- Glucagon-like peptide (GLP-1) agonists and dipeptidyl peptidase (DPP-4) inhibitors effectively lower blood glucose levels in a glucose-dependent manner, which results in a low incidence of hypoglycemia
- Reduction of glycosylated hemoglobin is greater with GLP-1 agonists (up to 1.5%) than with DPP-4 inhibitors (up to 0.9%), as is reduction of postprandial glucose (PPG)
- GLP-1 agonists and DPP-4 inhibitors vary in dosing (frequency, route of administration), contraindications, and requirement for dose adjustments with renal impairment
- GLP-1 agonists are emphasized in the American Association of Clinical Endocrinologists/American College of Endocrinology (AACE/ACE) 2009 guidelines and the American Diabetes Association/European Association for the Study of Diabetes (ADA/EASD) 2009 consensus statement
The authors received editorial assistance from the Primary Care Education Consortium and WriteHealth, LLC in the development of this activity and honoraria from the Primary Care Education Consortium. They have disclosed that Dr Campbell is on the advisory board for Daiichi-Sankyo and the speakers bureau for Eli Lilly and Co; Dr Cobble is on the advisory board for Abbott Laboratories, AstraZeneca, and Eli Lilly and Co and speakers bureau for Abbott Laboratories, AstraZeneca/Bristol Myers Squibb, Eli Lilly and Co, GlaxoSmithKline, and Novo Nordisk Inc; Dr Reid is on the advisory board and speakers bureau for Amylin Pharmaceuticals, Medtronic, Novo Nordisk Inc, and sanofi-aventis; and Dr Shomali is on the advisory board for Novo Nordisk Inc and speakers bureau for Amylin Pharmaceuticals, Eli Lilly and Co, sanofi-aventis, and Takeda Pharmaceuticals.
The selection of glucose-lowering therapies is dependent on many factors, including stage of disease progression, comorbidities, and previous treatments, as highlighted in the 3 cases. Other factors include an agent’s efficacy in lowering blood glucose levels, side effects and tolerability, safety, convenience and ease of use, and cost, as well as a patient’s current glycosylated hemoglobin (A1C) level. The mechanisms of action of concurrent glucose-lowering therapies also should be considered, since using therapies with complementary mechanisms is desirable.1 This article will focus on efficacy factors, while nonglycemic factors, including safety and tolerability, will be discussed in the next article in this supplement (“Safety, tolerability, and nonglycemic effects of incretin-based therapies”). Among these many factors, 2 concerning efficacy deserve discussion at this point.
First, the magnitude to which a pharmacologic option typically lowers blood glucose varies from 0.5% to 3.5% as either monotherapy or combination therapy (FIGURE 1).1-3 According to the AACE/ACE 2009 recommendations, monotherapy is appropriate if the initial A1C level is 6.5% to 7.5%, while dual therapy is appropriate if the A1C level is 7.6% to 9.0%. If the A1C level is >9.0%, however, combination (dual or triple) therapy is required.4,5 In contrast, the ADA/EASD 2009 consensus statement provides more general options. These treatment recommendations are based on landmark trials that show the risk of microvascular and, perhaps, macrovascular complications are decreased substantially.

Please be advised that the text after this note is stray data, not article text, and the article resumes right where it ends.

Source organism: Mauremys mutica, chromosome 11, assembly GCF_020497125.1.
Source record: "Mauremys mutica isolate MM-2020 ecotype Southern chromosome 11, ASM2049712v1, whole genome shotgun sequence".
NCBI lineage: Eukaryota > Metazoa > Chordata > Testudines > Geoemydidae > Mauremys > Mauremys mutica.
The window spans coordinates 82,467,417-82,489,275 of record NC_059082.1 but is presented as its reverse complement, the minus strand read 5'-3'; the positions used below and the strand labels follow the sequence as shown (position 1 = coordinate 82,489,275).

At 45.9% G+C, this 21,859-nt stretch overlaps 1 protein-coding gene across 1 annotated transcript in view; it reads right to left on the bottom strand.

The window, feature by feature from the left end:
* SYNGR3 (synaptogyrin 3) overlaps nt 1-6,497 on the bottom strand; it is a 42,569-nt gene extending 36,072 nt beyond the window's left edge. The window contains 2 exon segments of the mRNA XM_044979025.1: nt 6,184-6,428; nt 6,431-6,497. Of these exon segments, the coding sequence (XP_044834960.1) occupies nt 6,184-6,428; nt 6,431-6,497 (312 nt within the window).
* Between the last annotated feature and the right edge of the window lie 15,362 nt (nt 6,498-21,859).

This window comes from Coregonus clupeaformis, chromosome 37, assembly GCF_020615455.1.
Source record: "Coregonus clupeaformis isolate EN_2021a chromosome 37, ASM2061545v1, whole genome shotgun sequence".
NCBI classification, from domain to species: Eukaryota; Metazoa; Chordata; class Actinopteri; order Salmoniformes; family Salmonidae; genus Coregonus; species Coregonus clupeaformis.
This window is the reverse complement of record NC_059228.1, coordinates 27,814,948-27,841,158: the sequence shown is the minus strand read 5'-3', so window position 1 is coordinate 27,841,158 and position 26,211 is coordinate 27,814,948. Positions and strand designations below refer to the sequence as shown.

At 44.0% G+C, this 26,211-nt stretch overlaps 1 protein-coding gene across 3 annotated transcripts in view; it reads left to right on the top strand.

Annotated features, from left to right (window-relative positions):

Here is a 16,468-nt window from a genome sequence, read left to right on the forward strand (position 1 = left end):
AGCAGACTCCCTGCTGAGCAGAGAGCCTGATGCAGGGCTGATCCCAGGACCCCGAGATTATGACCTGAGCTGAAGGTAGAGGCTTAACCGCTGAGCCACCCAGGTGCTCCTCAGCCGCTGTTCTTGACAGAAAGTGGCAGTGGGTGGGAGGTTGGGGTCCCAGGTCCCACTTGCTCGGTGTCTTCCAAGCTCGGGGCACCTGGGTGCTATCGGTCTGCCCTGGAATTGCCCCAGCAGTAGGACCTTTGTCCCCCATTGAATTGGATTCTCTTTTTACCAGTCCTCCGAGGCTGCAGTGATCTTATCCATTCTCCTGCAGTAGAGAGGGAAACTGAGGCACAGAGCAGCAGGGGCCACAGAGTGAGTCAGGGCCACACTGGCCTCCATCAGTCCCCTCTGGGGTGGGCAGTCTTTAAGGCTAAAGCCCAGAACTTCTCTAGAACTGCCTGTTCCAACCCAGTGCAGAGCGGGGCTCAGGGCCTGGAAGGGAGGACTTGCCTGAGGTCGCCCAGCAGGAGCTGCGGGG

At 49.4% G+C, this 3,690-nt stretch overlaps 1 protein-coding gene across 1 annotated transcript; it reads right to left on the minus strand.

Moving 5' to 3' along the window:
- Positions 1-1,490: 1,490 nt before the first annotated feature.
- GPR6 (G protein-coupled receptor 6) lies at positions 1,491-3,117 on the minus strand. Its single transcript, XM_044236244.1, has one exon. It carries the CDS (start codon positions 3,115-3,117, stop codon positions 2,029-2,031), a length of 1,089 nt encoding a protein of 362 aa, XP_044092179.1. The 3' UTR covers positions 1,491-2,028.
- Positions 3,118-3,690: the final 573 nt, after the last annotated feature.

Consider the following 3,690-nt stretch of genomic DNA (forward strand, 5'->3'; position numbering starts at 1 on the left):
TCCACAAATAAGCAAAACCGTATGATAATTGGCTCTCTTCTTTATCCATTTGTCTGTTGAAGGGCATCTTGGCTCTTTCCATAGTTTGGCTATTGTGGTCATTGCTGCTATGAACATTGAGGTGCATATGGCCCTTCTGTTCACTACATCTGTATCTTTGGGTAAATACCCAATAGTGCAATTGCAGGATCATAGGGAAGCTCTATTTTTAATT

The second factor to consider is the effectiveness of each agent in lowering both fasting plasma glucose (FPG) and PPG. As demonstrated by Monnier et al, at an A1C level of approximately 8% to 8.5%, FPG and PPG contribute equally to the A1C level.6 At A1C >8.5%, the contribution of FPG increases and PPG decreases. Conversely, at A1C <8%, the contribution of PPG increases and FPG decreases. Thus, the increasing predominance of PPG as patients gain better glycemic control suggests that an agent that effectively lowers both FPG and PPG is needed to achieve the target glycemic goal of ≤7%.
The correlation between PPG and cardiovascular risk is also worth mentioning here. A number of studies have linked elevated PPG levels to increased cardiovascular risk,7-10 and 2 studies have shown PPG to be more predictive than FPG for cardiovascular risk.11,12 One recent study, NAVIGATOR, sought to explore this connection further but could not provide definitive results.13,14 While the study found that 5 years of nateglinide provided no protection against progression of cardiovascular disease in patients with impaired glucose tolerance and cardiovascular disease (or risk factors), it also revealed a paradoxical increase in PPG levels in patients taking the drug. Research on this issue will no doubt continue. The agents that provide the greatest reduction in PPG are insulin, GLP-1 agonists, and pramlintide.4 Of course, benefits of glycemic control must be weighed against potential adverse effects of each agent, as will be discussed in the next article.